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by Alyssa Goldstein A few days ago, liberal Zionist poster-child Peter Beinart came to Bard to give a talk. I haven’t read Beinart’s book, though I do follow his website Open Zion. I’ll be straight-up about the fact that I’m not a fan of liberal Zionism, and I didn’t expect to agree with just about anything Beinart said. However, given his recent popularity, I guess I did expect something a little more. . . impressive. He spoke for only half an hour, with only a slightly longer time at the end for questions. Nevertheless, for someone who spoke underwhelmingly for a short time, he did manage to leave me boiling with anger. I suppose that’s a sort of accomplishment. Beinart started rolling out the gold right from the start, saying that diaspora Jews would find it difficult to maintain their Jewish identity without Israel’s revival of Hebrew as a living language. Not only did I fail to see the connection, but this also seemed rather insulting to diaspora Jewish identity in the past and present, as if Yiddish and Judaeo-Spanish and every other Jewish language never counted. Would that were the worst thing Beinart said that night, but his seemingly unconscious disparagement of Palestinian identity was still yet to come. He continued by saying what I’ve heard others voice over and over again: that time is running out for Israeli democracy because of the occupation (conveniently, the purported demise of Israeli democracy is always in some fast-approaching non-specified time in the future that never seems to arrive). He called a one-state vision “utopian,” but spoke so casually about dismantling the settlements that my history professor leaned over to me and whispered, “what year does he think this is, 1969?” Beinart’s biggest contradiction of the night came after he characterized the state of Israel as the Jewish people’s dream of 2000 years, and urged that a two-state solution would be the way to make that 2,000 year wait worthwhile. At the end of his talk, I raised my hand and asked about Palestinian refugees expelled in 1948, a population whose concerns the two-state solution does not address. I asked, how did he square his “liberal” ideas with preventing a refugee population from returning to their homeland simply because they are not Jewish? “Those Palestinian homes and villages don’t exist anymore,” he replied. “Those keys they have don’t unlock anything. Most of the people who are refugees now weren’t even born there.” I was stunned. Hadn’t he just said that the establishment of the state of Israel was a 2,000 year old dream? The Jews “returning” to Palestine hadn’t been born there, and their houses and villages from 2,000 years ago certainly didn’t exist anymore. But in Beinart’s eyes, a return for Jews after 2,000 years was a noble dream fulfilled; but a return for Palestinians after 64 years would disturb the “peace.” “He must think years work differently for Jews and Palestinians,” a friend of mine remarked. “Like human years and dog years.” Beinart also claimed that the Boycott, Divestment, and Sanctions movement is not worthwhile, despite its nonviolence, because it “doesn’t recognize the importance of the Jewish claim to Israel.” Given that Beinart has no problems denying the Palestinian claim, this was especially ironic. When I went up to Beinart after the talk and told him that if the reason Palestinian refugees couldn’t return was because they no longer had houses (which Israel had destroyed), then surely they could build some new houses. If he thought that an influx of refugees who “hadn’t been born there” would be disruptive, then surely he would remember the enormous aliyah of Russian Jewish immigrants in the 1990s who hadn’t been born there either, but nevertheless got apartments and absorption packages. The only response he could come up with was “Israel has a special purpose to protect the Jewish people.” Protect them at the expense of all others, apparently. Given all this, I wasn’t particularly impressed when Beinart started talking about the importance of having Palestinian speakers and writers in every American Jewish newspaper, synagogue, and organization. It seemed apparent that Beinart isn’t particularly interested in listening to what these Palestinians might have to say, but rather enjoys the image of himself as someone tolerant enough to invite a few token Palestinians to participate in what should remain an American-Jewish dominated discussion over the Palestinians’ own fate. I wasn’t the only person in attendance to feel rather skeptical; two audience members compared Beinart to MLK’s vision of the “white moderate” in his “Letter from a Birmingham Jail:”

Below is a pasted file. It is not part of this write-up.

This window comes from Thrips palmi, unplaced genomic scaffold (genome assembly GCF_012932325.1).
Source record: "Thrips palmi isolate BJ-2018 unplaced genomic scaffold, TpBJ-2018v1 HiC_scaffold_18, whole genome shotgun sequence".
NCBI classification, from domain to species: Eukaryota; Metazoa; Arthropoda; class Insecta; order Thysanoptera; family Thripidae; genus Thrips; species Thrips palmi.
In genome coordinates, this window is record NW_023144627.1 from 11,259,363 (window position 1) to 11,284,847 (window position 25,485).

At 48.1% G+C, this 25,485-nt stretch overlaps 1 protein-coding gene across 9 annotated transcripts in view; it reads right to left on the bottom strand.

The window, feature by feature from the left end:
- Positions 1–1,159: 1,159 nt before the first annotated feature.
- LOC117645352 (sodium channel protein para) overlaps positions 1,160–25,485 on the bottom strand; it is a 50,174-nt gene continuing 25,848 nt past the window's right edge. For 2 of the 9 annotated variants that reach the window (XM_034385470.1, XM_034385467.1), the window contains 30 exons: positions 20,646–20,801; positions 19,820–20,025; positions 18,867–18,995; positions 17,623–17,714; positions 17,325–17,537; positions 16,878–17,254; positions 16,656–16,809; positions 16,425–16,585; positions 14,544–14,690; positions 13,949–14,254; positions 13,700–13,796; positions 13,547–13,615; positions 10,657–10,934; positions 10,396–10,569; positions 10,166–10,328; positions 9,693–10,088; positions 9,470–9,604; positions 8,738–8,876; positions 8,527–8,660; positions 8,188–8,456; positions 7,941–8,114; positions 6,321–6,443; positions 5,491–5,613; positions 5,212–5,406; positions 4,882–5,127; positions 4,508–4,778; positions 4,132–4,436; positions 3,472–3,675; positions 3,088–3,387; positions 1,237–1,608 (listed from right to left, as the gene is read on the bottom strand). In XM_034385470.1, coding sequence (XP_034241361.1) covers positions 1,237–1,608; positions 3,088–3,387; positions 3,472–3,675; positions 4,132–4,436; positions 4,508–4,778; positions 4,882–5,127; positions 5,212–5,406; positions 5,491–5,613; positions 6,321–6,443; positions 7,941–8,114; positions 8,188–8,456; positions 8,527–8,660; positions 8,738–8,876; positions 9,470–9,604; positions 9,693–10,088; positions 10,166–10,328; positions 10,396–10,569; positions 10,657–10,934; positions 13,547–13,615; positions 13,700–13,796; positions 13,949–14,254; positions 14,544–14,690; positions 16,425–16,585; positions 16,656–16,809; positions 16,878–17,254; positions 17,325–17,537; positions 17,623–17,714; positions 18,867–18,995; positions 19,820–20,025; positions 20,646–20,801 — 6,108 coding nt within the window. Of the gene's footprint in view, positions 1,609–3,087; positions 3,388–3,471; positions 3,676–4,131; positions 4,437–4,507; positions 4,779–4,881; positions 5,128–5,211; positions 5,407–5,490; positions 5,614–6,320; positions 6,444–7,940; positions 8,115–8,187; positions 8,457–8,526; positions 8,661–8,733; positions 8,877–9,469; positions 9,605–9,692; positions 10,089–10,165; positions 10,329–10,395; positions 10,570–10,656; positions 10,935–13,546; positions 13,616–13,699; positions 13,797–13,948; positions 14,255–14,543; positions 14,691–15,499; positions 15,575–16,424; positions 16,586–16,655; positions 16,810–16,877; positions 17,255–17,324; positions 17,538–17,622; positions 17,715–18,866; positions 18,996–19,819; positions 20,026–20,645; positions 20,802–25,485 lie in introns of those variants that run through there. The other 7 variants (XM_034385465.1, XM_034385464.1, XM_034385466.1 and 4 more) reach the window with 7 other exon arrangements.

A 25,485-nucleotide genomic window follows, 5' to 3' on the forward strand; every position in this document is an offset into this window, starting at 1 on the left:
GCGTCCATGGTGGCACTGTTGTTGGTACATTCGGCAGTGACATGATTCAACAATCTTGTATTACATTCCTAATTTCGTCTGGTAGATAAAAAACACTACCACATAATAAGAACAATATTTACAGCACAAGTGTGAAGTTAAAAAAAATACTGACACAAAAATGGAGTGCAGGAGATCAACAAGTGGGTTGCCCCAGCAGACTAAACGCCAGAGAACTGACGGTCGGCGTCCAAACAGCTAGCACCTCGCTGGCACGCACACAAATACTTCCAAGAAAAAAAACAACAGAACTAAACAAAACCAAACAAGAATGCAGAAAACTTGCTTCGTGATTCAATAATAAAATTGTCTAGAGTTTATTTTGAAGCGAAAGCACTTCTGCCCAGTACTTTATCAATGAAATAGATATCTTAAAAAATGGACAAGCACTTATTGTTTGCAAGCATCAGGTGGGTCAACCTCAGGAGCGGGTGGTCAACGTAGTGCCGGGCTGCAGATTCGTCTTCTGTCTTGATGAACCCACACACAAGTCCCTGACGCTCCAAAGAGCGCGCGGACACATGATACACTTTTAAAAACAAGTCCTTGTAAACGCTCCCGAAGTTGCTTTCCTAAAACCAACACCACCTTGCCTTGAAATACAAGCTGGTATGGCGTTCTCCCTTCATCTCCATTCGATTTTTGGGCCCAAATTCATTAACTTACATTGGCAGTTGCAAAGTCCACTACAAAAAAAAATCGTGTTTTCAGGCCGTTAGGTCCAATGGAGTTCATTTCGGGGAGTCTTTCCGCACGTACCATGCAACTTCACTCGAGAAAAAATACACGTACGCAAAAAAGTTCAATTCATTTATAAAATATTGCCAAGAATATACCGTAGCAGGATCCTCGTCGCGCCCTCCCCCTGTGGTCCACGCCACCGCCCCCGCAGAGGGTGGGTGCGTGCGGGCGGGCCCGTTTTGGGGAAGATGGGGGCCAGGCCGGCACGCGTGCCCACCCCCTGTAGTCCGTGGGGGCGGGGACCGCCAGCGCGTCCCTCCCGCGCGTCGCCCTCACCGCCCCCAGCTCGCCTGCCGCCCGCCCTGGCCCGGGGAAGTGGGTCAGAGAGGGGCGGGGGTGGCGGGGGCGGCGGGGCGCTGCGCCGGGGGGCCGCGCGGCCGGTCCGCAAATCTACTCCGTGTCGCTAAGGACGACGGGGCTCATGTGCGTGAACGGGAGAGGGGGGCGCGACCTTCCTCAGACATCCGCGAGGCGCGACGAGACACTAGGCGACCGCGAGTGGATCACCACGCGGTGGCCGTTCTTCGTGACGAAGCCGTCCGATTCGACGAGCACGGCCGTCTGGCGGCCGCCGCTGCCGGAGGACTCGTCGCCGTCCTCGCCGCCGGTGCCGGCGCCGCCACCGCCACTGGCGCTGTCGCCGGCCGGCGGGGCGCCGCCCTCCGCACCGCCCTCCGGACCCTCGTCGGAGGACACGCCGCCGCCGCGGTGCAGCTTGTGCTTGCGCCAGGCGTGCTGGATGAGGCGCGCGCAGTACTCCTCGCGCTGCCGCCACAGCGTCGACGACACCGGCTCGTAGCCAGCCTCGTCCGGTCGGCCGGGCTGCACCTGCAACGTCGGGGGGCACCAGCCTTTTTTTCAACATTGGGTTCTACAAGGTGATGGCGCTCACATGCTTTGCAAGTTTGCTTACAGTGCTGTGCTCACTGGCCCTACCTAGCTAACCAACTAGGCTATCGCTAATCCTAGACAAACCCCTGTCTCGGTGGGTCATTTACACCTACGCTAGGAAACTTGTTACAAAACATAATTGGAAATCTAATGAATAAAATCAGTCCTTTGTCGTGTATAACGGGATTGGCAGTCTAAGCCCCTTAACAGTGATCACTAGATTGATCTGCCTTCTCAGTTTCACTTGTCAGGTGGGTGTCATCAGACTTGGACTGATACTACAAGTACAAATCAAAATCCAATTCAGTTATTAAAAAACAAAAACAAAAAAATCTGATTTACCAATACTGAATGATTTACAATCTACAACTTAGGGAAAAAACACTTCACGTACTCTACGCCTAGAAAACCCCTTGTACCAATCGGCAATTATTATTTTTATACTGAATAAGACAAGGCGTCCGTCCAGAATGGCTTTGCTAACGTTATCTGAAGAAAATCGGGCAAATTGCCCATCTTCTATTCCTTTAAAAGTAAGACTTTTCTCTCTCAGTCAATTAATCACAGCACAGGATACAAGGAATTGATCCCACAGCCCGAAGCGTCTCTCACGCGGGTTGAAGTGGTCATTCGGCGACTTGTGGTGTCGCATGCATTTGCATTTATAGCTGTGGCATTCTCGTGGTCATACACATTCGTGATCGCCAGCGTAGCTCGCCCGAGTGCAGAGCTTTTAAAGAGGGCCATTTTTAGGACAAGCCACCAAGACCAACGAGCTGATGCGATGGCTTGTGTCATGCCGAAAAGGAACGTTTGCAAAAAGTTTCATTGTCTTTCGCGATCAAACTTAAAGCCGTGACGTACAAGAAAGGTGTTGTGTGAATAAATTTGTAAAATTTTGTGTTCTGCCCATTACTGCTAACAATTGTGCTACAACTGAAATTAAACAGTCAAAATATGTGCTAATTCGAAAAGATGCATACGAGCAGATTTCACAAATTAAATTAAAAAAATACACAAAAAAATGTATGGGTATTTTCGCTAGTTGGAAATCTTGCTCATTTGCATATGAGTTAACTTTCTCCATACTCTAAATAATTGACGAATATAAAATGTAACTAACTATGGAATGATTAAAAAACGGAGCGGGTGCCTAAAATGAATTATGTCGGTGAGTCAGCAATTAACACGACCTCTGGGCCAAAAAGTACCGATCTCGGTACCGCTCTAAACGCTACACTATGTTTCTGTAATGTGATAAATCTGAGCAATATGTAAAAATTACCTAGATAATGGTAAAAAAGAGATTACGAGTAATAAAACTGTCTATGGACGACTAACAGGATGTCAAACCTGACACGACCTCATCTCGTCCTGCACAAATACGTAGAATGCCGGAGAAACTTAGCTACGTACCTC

I must confess that over the past few years I have been gravely disappointed with the white moderate. I have almost reached the regrettable conclusion that the Negro’s great stumbling block in his stride toward freedom is not the White Citizen’s Counciler or the Ku Klux Klanner, but the white moderate, who is more devoted to “order” than to justice; who prefers a negative peace which is the absence of tension to a positive peace which is the presence of justice; who constantly says: “I agree with you in the goal you seek, but I cannot agree with your methods of direct action”; who paternalistically believes he can set the timetable for another man’s freedom; who lives by a mythical concept of time and who constantly advises the Negro to wait for a “more convenient season.” Shallow understanding from people of good will is more frustrating than absolute misunderstanding from people of ill will. Lukewarm acceptance is much more bewildering than outright rejection.If Beinart had simply said “the fact that Jews lived in the land of Israel 2,000 years ago is more important than the fact that Palestinians lived there 65 years ago. Our connection to the land is more important than theirs. We won, they lost, get over it,” I at least would have appreciated his honesty. Instead, he chose to imply that Palestinians matter less while attempting to maintain an image of tolerance and liberalism. It was an ugly sight.